Adam Carr's Election Archive
Australian federal election, 20192016 results
Statistics and history
Division of Dickson, Queensland
Outer northern Brisbane: Albany Creek, Bray Park, Dayboro, Ferny Hills, Kallangur
State seats: All of Pine Rivers, parts of Glass House, Kurwongbah and Murrumba
Local government areas: Parts of Brisbane and Moreton Bay
1999 republic referendum: No 58.8
2018 same-sex marriage survey: Yes 65.2
Sitting member: Hon Peter Dutton (Liberal):
Elected 2001, 2004, 2007, 2010, 2013, 2016
2007 Liberal majority over Labor: 0.1%
2010 Liberal majority over Labor: 5.1%
2013 Liberal majority over Labor: 6.7%
2016 Liberal majority over Labor: 2.0%
2019 notional Liberal majority over Labor: 2.0%
Status: Very marginal Liberal
Best Liberal booths, two-party vote: Samford (64.8), Closeburn (63.9), Albany Creek South (62.9), Eatons Hill (62.4), Samford Central (61.7)
Best Labor booths, two-party vote: Mount Nebo (75.8), Kallangur East (66.9), Kallangur (65.7), Lawnton (63.3), Bray Park (63.0)
|Hon Peter Dutton
Australian Labor Party
Candidate websites:Back to main page
Hon Peter Dutton
Division of Dickson
Dickson was created in 1993, located in Brisbane's fast-growing outer north-western suburbs. It is a classic mortgage belt seat, with levels of
families with dependent children and of dwellings being purchased which are among the country's highest. The seat also has a fairly high level of
median family income, although it has a below-average level of people in professional and managerial occupations.
Dickson has always been politically marginal. Labor's strength is in suburbs in the northern part of the seat, such as Bray Park,
Kallangur and Murrumba Downs, while suburbs further south such as Albany Creek and Eatons Hill, as well as the semi-rural western part of the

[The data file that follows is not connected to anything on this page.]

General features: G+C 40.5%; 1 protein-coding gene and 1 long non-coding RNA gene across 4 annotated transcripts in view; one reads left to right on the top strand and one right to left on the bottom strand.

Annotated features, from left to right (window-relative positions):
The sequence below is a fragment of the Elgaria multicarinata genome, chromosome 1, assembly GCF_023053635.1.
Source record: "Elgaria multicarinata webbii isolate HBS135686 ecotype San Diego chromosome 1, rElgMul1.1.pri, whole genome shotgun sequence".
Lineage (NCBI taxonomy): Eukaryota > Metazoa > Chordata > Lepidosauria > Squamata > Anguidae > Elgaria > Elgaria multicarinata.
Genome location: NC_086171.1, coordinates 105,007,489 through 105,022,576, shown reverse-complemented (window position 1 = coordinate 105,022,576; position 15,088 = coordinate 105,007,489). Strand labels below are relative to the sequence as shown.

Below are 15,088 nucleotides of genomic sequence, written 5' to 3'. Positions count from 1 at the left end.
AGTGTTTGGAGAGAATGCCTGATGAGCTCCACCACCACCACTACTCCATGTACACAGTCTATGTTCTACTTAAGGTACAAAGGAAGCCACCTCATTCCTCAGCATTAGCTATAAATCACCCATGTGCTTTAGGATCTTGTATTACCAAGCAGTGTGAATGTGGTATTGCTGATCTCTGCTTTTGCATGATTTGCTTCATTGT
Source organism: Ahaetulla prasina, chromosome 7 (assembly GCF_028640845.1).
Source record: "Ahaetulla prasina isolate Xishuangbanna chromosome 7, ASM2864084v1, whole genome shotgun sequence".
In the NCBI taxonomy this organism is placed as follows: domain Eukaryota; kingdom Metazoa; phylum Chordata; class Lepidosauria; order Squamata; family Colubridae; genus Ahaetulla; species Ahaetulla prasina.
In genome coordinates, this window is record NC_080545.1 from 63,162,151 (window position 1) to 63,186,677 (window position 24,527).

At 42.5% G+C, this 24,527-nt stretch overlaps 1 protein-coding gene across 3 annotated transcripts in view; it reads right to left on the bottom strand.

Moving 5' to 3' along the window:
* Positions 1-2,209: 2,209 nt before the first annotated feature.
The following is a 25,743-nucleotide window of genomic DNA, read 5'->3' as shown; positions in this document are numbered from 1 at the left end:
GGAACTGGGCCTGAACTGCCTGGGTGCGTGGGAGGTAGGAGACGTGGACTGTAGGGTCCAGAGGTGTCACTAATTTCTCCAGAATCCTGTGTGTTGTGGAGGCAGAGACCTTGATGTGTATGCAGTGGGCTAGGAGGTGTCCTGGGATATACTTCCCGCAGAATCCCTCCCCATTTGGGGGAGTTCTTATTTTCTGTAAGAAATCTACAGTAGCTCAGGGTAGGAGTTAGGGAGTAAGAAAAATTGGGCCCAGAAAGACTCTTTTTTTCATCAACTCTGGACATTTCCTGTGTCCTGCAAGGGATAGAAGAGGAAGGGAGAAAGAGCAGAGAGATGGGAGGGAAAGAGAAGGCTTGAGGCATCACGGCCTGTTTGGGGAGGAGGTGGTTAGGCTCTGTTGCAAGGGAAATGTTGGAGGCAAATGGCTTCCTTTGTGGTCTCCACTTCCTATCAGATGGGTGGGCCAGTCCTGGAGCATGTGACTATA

seat, are strongly Liberal.
Members for Dickson have included Michael Lavarch, a minister in the Keating Government, and Cheryl Kernot, who defected to Labor from the leadership of the
Australian Democrats in 1998. After three years of erratic behaviour she was defeated in 2001, and the seat has remained with the Liberals since,
despite a close call in 2007 and a substantial swing to Labor in 2016.
Peter Dutton, Liberal MP for Dickson since 2001, was a police officer before his election. He was a junior minister in the last term of the Howard
Government, and was on the opposition front bench from 2007 to 2013. He was so certain he would lose Dickson in 2007 that he tried to shift to the
safe seat of McPherson, but was rejected. As it turned out, he narrowly retained Dickson. He was Minister for Health and for Sport in the Abbott
Government and later Minister for Immigration and Border Protection. In December 2017 he also made Minister for Home Affairs, in charge of all
national security issues. He was then regarded as Tony Abbott's successor as leader of the right wing of the Liberal Party, and as a potential leader.
In August 2018, with the backing of Abbott's faction and the Murdoch media, Dutton planned a challenge to Prime Minister Malcolm Turnbull.
Turnbull pre-empted him by bringing on a party-room vote, which Turnbull narrowly won. Dutton then resigned, followed by a string of his supporters.
This led to Turnbull's resignation, but Dutton was outmanoeuvred by Treasurer Scott Morrison, who won the subsequent leadership ballot. Dutton was
then re-appointed to Home Affairs, but lost the Immigration portfolio.
With a 2.0% majority, however, Dutton's first priority must be retaining his seat, in the face of polls showing a substantial swing to Labor in
Queensland - a trend confirmed in the July Longman by-election. Given the intensity of Labor's dislike for Dutton, a lot
of effort and money will be put into this contest. Labor's candidate is Ali France, a journalist, high-profile disability activist and
athlete. She is familiar with politics as the daughter of former state minister Peter Lawler. The Greens candidate is
Benedict Coyne, a human rights lawyer.
Median weekly household income: $1,739 (Australia $1,438)
People over 65: 12.7% (Australia 15.8%)
Indigenous: 2.1% (Australia 2.8%)
Australian born: 76.9% (Australia 66.7%)
Non-English-speaking households: 9.6% (Australia 22.2%)
Catholics 22.5% (Australia 22.6%)
No religion 30.3% (Australia 29.6%)
University graduates: 19.3% (Australia 22.0%)
Professional and managerial employment: 32.3% (Australia 35.2%)
Employed in manufacturing and construction: 25.1% (Australia 22.9%)
Paying a mortgage: 46.0% (Australia 34.5%)
Renting: 23.2% (Australia 30.9%)
Traditional families: 41.0% (Australia 32.8%)
Hon Michael Lavarch (ALP) 1993-96
Tony Smith (Lib, Ind) 1996-98
Cheryl Kernot (ALP) 1998-2001
Hon Peter Dutton (Lib) 2001-
Boundaries following 2018 redistribution: